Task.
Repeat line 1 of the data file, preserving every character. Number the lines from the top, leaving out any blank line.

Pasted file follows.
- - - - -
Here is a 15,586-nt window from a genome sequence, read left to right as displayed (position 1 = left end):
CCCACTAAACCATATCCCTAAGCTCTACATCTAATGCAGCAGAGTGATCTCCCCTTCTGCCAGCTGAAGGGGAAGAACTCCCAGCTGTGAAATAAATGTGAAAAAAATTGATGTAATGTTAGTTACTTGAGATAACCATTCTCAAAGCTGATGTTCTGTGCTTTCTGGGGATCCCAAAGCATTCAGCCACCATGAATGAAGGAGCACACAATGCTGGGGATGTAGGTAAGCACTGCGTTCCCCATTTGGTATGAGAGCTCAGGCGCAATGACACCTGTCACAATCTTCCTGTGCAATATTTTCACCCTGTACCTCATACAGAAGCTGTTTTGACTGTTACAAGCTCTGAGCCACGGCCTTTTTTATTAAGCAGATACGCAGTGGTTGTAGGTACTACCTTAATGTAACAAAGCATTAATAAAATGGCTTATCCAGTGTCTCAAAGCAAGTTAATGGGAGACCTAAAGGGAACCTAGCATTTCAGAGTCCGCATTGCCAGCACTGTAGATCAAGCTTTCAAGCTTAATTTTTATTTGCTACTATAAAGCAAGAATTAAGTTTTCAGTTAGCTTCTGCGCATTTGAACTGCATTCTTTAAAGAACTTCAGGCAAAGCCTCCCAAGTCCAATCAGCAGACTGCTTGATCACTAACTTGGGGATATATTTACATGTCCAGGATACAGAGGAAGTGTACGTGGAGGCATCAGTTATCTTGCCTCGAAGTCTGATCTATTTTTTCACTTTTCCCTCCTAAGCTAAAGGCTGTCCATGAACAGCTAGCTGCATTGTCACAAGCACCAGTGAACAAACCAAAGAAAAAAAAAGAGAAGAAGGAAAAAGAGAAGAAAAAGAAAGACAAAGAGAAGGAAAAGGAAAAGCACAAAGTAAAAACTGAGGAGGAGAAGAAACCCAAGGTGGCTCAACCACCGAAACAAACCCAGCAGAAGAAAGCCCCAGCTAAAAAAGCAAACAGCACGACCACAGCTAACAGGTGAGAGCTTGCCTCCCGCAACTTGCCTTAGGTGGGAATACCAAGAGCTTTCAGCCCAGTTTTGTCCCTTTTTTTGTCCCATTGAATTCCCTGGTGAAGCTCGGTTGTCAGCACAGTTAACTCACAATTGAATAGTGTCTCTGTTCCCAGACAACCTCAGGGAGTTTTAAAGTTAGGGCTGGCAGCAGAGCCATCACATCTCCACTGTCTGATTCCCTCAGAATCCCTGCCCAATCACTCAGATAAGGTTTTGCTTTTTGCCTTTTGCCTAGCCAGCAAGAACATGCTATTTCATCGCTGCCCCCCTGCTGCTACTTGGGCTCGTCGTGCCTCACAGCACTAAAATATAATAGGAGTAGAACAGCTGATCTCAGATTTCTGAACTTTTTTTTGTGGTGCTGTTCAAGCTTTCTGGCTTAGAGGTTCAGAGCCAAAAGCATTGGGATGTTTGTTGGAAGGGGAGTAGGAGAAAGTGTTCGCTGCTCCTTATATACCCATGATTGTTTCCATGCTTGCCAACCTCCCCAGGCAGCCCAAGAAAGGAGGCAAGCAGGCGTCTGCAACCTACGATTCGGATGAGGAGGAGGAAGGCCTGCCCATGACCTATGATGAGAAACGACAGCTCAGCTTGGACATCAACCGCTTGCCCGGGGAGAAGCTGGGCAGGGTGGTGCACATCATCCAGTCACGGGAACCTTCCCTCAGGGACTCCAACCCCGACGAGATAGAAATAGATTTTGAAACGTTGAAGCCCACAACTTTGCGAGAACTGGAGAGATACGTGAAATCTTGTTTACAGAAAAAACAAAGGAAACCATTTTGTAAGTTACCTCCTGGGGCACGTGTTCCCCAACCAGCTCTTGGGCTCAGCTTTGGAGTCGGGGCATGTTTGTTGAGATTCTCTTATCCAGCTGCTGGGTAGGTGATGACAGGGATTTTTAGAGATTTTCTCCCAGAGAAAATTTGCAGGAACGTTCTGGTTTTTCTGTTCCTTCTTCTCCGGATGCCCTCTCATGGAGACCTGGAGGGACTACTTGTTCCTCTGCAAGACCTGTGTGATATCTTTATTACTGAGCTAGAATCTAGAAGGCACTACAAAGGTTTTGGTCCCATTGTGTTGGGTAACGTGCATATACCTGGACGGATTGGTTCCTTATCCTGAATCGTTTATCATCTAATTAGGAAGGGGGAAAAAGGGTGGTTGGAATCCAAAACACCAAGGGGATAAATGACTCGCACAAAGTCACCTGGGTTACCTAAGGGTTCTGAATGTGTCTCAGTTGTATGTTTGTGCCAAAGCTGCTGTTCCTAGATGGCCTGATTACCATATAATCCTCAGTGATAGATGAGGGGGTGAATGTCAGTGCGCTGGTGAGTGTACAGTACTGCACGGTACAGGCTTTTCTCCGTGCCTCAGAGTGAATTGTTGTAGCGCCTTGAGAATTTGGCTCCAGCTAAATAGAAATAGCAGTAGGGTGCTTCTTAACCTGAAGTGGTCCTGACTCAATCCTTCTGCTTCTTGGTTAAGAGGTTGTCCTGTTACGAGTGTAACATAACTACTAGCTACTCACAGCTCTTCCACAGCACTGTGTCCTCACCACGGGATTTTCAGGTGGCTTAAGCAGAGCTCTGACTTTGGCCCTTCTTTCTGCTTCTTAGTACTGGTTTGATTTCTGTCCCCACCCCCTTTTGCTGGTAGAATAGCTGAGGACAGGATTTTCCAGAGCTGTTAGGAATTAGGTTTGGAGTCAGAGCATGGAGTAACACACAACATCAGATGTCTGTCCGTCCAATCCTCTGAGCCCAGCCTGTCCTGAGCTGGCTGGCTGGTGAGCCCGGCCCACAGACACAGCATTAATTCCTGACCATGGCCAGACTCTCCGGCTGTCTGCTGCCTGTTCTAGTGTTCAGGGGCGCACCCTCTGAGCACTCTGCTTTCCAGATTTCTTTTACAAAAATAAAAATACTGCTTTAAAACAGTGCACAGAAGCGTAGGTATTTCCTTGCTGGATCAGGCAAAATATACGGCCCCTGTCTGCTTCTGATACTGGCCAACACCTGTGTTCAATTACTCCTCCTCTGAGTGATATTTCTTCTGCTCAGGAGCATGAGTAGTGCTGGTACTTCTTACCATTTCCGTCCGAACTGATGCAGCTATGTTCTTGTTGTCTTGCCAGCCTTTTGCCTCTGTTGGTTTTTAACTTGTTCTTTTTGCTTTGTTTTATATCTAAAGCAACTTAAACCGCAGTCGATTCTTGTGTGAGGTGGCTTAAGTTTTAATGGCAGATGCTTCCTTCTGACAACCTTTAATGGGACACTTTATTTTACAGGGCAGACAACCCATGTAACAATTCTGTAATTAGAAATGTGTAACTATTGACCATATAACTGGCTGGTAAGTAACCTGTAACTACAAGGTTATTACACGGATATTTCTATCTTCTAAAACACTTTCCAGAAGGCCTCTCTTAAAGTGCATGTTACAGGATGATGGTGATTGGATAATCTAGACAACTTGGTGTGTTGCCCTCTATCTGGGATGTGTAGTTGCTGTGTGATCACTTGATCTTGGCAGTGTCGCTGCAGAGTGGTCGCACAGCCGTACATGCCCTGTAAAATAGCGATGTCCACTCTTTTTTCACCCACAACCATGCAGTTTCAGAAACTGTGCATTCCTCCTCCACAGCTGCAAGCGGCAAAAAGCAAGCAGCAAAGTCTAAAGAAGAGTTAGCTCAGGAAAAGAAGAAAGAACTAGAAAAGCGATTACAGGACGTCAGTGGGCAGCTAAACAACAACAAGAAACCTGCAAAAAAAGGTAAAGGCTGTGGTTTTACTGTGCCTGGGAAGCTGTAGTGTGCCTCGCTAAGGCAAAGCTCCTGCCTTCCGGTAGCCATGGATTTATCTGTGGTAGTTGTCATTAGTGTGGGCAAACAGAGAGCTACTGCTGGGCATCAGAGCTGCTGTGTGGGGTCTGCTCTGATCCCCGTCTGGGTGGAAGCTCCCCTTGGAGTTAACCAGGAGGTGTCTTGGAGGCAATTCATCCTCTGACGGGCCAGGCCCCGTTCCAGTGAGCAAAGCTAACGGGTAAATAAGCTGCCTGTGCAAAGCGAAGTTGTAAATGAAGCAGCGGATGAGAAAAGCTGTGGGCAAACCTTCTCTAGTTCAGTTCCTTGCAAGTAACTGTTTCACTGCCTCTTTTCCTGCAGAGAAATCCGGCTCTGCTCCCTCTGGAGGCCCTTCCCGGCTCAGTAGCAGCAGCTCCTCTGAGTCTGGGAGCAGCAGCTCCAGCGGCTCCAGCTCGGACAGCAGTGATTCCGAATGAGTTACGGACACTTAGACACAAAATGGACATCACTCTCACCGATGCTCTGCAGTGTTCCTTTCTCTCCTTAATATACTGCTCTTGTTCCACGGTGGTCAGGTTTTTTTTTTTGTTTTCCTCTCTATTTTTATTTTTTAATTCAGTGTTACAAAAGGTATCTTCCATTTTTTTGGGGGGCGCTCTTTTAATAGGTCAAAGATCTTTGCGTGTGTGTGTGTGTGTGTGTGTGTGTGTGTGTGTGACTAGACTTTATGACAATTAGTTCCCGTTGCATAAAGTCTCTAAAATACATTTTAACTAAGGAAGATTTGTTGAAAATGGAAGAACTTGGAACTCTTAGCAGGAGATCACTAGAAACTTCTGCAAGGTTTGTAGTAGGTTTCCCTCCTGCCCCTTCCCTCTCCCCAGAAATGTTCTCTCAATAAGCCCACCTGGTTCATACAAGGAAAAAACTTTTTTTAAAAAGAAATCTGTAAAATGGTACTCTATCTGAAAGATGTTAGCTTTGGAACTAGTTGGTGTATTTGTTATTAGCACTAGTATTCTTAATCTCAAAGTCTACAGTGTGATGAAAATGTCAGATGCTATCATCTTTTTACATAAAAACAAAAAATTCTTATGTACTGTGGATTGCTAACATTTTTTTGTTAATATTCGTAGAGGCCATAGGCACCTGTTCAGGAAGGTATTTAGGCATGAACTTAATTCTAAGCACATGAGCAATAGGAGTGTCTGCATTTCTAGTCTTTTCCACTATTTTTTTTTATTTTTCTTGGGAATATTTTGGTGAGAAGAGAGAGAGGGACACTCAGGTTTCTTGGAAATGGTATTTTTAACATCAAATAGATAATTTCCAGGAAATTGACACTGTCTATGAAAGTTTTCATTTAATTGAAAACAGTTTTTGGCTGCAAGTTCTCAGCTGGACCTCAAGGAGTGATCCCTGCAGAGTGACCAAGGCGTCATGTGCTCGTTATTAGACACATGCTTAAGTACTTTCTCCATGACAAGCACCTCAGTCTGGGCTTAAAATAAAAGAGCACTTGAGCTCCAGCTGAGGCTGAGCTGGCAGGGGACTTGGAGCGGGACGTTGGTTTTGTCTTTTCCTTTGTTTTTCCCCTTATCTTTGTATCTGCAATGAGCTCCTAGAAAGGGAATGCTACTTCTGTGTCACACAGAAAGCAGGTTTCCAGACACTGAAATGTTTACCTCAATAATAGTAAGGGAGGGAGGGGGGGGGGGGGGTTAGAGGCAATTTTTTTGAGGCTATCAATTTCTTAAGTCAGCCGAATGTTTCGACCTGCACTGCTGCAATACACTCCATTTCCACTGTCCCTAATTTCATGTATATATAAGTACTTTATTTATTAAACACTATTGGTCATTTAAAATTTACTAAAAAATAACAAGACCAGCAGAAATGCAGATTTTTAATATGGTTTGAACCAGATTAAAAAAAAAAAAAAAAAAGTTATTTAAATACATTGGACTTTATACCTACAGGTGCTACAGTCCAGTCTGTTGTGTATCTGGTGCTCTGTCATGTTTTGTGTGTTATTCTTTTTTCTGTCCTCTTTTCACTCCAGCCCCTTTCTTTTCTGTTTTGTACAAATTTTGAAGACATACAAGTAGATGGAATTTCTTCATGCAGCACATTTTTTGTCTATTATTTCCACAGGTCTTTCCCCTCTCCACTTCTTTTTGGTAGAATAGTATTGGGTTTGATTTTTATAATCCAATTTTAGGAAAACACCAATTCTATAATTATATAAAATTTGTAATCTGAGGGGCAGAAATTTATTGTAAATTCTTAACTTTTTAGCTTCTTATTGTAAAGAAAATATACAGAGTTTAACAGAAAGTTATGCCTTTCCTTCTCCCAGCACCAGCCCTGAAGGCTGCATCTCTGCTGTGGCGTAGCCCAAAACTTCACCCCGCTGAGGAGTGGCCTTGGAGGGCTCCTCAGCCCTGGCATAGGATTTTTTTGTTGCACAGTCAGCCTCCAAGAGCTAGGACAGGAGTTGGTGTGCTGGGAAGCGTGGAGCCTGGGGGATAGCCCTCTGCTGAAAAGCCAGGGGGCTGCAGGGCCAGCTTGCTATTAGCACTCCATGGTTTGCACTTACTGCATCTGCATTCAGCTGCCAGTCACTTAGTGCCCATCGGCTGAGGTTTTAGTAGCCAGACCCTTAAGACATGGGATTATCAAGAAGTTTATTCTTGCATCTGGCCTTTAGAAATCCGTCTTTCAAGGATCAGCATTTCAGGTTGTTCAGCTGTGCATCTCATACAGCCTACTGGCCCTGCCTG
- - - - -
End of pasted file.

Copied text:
Here is a 15,586-nt window from a genome sequence, read left to right as displayed (position 1 = left end):